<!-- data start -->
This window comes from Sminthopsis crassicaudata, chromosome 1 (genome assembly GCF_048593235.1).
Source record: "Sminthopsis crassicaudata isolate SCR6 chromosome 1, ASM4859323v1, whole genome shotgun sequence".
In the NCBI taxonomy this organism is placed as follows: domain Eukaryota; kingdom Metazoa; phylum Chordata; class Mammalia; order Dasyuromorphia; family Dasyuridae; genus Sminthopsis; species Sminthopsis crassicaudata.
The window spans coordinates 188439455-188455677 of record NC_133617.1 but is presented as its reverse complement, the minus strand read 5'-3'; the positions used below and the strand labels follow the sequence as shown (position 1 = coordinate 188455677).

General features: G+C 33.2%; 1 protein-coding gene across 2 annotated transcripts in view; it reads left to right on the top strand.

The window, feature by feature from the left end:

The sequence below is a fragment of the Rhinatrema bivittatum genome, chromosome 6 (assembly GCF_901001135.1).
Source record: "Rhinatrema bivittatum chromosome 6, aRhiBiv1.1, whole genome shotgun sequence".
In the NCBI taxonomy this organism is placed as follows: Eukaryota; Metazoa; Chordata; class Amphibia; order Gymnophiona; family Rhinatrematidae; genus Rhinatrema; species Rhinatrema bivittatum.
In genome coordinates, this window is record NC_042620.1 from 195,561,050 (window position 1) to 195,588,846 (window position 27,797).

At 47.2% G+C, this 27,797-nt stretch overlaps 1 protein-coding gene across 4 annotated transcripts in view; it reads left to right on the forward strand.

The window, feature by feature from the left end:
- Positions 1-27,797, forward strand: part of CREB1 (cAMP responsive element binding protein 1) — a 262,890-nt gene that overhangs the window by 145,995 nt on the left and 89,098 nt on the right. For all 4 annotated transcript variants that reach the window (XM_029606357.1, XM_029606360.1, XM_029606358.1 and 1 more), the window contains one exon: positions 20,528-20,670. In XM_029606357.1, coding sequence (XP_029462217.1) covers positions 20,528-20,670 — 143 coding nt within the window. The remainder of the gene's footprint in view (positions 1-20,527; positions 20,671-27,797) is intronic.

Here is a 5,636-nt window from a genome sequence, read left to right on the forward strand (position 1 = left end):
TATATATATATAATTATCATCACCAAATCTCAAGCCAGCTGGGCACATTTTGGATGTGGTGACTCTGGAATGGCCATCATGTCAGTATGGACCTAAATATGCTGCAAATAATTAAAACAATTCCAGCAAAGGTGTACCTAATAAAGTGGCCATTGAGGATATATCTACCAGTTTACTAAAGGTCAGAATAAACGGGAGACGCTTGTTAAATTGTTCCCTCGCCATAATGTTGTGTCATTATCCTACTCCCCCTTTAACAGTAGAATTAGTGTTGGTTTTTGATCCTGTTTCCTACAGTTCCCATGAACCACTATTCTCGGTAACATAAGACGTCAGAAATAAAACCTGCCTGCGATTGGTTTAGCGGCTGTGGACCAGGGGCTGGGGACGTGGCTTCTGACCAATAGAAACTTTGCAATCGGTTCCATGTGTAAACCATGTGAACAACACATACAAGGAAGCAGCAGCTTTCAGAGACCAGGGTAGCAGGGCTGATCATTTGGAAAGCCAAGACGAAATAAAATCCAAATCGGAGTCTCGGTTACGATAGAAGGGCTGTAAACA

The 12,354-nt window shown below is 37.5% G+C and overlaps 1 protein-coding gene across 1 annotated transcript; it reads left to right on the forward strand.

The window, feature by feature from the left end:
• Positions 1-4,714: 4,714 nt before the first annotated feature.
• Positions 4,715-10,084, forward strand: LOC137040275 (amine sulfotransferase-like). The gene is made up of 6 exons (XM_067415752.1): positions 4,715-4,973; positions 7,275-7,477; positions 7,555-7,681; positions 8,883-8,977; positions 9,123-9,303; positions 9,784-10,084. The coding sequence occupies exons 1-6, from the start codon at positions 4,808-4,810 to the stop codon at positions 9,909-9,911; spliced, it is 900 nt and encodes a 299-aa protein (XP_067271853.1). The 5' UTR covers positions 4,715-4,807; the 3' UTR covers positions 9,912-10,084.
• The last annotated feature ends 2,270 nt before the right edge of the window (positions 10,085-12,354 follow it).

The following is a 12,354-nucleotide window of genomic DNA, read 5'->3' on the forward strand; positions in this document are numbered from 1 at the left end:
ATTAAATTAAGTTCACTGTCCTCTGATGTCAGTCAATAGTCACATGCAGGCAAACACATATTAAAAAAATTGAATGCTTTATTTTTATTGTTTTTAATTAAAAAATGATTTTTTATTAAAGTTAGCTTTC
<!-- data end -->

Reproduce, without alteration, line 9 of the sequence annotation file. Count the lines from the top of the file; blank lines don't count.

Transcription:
In the NCBI taxonomy this organism is placed as follows: Eukaryota; Metazoa; Chordata; class Amphibia; order Gymnophiona; family Rhinatrematidae; genus Rhinatrema; species Rhinatrema bivittatum.